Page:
- The Washington Times - Thursday, February 5, 2004

The Massachusetts Supreme Judicial Court yesterday told state lawmakers that only “marriage” for homosexuals — not civil unions — is constitutional, guaranteeing that the nation’s first same-sex “marriages” will occur this spring.

Making civil unions for homosexuals, but keeping marriage for heterosexuals, creates an “unconstitutional, inferior and discriminatory status for same-sex couples,” the high court said in its 4-3 opinion. “The history of our nation has demonstrated that separate is seldom, if ever, equal.”

The court’s Feb. 3 opinion, which became public yesterday when it was read into the state Senate record, dashed any hopes for a political compromise and removed any doubt that, in the court’s view, the state should begin issuing marriage licenses to homosexual couples on May 17.

Massachusetts Senate President Robert Travaglini, who had asked the court to weigh in on a bill to give marital rights and privileges to same-sex couples through civil unions, said he wanted to talk with colleagues before deciding what to do next.

“I want to have everyone stay in an objective and calm state as we plan and define what’s the appropriate way to proceed,” Mr. Travaglini said.

Massachusetts Gov. Mitt Romney, a Republican who also had expressed interest in legalizing civil unions, said yesterday: “We’ve heard from the court, but not from the people.”

“The people of Massachusetts should not be excluded from a decision as fundamental to our society as the definition of marriage,” Mr. Romney said. “This issue is too important to leave to a one-vote majority of the [high court]. This is why it’s imperative that we proceed with the legitimate process of amending our state constitution.”

A constitutional convention is scheduled for Feb. 11 to allow lawmakers to consider a bill to amend the Massachusetts constitution to define marriage as the union of one man and one woman.

If such a change is approved by Massachusetts lawmakers and voters, the high court’s decision could be overturned.

But approval for such a bill — which is not certain — is only the first step in a lengthy amendment process. November 2006 is the earliest the public could vote on amending the constitution, said Ron Crews, president of the Massachusetts Family Institute, which supports traditional marriage.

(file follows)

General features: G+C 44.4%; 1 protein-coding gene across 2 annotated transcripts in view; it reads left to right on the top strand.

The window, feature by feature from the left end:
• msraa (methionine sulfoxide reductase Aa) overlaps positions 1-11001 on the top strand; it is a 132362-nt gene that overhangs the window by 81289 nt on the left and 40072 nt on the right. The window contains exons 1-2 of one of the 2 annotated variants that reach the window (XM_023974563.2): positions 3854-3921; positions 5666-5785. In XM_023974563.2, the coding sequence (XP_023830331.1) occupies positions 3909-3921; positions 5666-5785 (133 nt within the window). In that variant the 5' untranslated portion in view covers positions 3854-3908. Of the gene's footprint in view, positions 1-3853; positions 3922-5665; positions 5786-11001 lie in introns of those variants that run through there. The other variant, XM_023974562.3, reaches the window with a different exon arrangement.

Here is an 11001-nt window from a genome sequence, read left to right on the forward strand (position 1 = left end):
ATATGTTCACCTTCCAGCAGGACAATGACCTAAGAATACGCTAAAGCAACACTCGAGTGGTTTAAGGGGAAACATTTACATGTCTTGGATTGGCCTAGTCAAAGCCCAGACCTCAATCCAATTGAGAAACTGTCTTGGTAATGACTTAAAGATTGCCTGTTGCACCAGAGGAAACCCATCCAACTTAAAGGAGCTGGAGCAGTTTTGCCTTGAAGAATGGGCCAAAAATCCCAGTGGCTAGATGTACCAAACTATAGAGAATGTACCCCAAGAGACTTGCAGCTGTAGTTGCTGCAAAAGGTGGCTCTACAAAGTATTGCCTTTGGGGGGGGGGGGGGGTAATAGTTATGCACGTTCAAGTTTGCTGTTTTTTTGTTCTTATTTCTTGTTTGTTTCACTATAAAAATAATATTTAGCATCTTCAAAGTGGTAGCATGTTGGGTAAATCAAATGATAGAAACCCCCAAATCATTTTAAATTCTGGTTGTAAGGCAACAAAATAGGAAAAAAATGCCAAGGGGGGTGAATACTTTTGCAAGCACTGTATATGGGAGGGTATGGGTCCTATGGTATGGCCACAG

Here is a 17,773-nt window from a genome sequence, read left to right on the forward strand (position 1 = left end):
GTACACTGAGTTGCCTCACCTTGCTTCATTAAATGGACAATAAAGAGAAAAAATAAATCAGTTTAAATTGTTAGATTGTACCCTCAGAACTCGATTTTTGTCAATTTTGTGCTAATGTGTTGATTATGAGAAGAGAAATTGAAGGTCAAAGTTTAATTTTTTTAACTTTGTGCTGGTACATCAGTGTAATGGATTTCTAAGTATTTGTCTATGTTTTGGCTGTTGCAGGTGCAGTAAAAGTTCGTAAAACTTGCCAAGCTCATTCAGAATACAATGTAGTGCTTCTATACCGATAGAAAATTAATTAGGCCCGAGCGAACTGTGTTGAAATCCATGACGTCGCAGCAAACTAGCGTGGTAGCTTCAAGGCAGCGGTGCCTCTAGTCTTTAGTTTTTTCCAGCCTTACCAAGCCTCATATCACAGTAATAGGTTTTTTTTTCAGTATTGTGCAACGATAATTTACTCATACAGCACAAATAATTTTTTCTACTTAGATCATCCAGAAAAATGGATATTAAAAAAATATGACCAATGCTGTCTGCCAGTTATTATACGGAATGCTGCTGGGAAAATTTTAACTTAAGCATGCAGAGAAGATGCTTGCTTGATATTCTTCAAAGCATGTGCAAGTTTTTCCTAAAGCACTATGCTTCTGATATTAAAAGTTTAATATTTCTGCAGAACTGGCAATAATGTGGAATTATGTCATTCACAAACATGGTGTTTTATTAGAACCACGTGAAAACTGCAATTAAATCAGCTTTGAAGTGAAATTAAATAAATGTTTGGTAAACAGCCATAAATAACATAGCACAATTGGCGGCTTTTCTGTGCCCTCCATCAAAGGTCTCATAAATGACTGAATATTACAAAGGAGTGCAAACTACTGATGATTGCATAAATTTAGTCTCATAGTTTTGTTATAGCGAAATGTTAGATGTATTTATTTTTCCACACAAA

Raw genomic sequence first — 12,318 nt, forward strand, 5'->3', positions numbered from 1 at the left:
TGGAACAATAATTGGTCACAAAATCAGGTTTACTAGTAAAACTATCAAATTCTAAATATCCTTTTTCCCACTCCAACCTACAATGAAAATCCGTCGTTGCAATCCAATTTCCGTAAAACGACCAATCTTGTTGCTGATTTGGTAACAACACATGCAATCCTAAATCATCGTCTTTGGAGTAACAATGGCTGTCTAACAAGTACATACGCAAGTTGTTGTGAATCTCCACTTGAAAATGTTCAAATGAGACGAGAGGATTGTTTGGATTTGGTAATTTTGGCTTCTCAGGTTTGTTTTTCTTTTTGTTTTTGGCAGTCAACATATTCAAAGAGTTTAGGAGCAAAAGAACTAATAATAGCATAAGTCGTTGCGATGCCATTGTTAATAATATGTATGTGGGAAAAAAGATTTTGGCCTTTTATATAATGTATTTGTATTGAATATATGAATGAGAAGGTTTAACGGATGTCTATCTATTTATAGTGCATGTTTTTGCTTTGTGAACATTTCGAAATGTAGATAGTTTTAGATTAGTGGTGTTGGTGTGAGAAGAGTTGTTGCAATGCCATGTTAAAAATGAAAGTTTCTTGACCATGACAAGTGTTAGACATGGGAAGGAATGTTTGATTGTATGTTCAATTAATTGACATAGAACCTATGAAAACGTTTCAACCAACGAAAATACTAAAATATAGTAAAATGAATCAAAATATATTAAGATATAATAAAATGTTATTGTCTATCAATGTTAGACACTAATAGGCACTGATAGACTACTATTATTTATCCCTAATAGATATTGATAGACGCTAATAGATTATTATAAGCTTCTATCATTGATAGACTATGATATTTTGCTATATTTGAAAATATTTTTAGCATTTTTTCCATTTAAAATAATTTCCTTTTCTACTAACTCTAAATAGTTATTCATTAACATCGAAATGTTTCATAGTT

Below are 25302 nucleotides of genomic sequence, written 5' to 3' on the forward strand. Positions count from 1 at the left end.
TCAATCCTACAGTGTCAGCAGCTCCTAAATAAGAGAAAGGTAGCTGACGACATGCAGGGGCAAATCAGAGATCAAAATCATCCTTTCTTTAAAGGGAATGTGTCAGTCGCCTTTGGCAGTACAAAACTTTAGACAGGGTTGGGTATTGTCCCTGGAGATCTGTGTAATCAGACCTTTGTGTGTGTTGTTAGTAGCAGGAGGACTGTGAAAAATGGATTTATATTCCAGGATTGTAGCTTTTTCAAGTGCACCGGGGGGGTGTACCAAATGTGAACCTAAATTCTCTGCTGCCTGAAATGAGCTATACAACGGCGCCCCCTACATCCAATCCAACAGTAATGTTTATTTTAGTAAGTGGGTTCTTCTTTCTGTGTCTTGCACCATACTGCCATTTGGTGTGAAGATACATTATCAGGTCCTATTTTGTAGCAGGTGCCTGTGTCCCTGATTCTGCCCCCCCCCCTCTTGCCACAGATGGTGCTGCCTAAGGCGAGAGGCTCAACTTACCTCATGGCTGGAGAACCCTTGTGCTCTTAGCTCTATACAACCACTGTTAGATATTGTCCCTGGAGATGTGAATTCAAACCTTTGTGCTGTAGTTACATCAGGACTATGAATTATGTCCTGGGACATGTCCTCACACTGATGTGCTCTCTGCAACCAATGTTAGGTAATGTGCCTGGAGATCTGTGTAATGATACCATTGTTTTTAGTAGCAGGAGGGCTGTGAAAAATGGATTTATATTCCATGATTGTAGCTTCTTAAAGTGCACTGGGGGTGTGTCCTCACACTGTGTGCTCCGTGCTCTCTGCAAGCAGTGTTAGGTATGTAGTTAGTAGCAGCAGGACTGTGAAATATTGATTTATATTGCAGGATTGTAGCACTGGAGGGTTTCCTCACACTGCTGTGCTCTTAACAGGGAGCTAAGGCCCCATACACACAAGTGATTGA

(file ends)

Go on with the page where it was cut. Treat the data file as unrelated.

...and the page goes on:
Yesterday’s opinion reinforces the high court’s 4-3 decision on Nov. 18 in Goodridge v. Department of Public Health, which legalized homosexual “marriage” in Massachusetts. The same four justices supported both decisions.

The Nov. 18 ruling gave lawmakers 180 days to react to the ruling, and in December, the Senate asked the court whether a bill creating civil unions for same-sex couples was constitutional. Such unions, the Senate said, would provide homosexual couples with the “benefits, protections, rights and responsibilities” of marriage, while “preserving the traditional, historic nature and meaning of the institution of civil marriage.”

In its ruling yesterday, the four justices rejected the Senate civil-union bill, saying that the “same defects of rationality evident in the marriage ban considered in Goodridge are evident in, if not exaggerated by, the [Senate bill].”

Instead of preserving civil marriage, they added, the Senate bill only preserves the “constitutional infirmity” of the current marriage law.

Homosexual rights supporters hailed the court’s ruling. They rejected “unconstitutional governmental discrimination,” said Mary Bonauto of the Gay & Lesbian Advocates and Defenders, which represented the seven homosexual plaintiffs in the Goodridge case.

Meanwhile, a law already on the books might hamper out-of-state homosexual couples from “marrying” in Massachusetts.

“No marriage shall be contracted in this commonwealth by a party residing and intending to reside in another jurisdiction if such marriage would be void if contracted in such other jurisdiction,” says a Massachusetts general law regarding nonresident marriage.

Thirty-seven states outlaw same-sex “marriage,” and Ohio is poised to become the 38th.

Massachusetts’ nonresident law, plus its one-year residency requirement for divorce, has caused some homosexual rights groups to discourage out-of-state couples from “marrying” in Massachusetts.

However, legal scholars on both sides of the issue agree that it’s only a matter of time before nonresident homosexual couples “marry” in Massachusetts, return home and file lawsuits to gain recognition of the unions.

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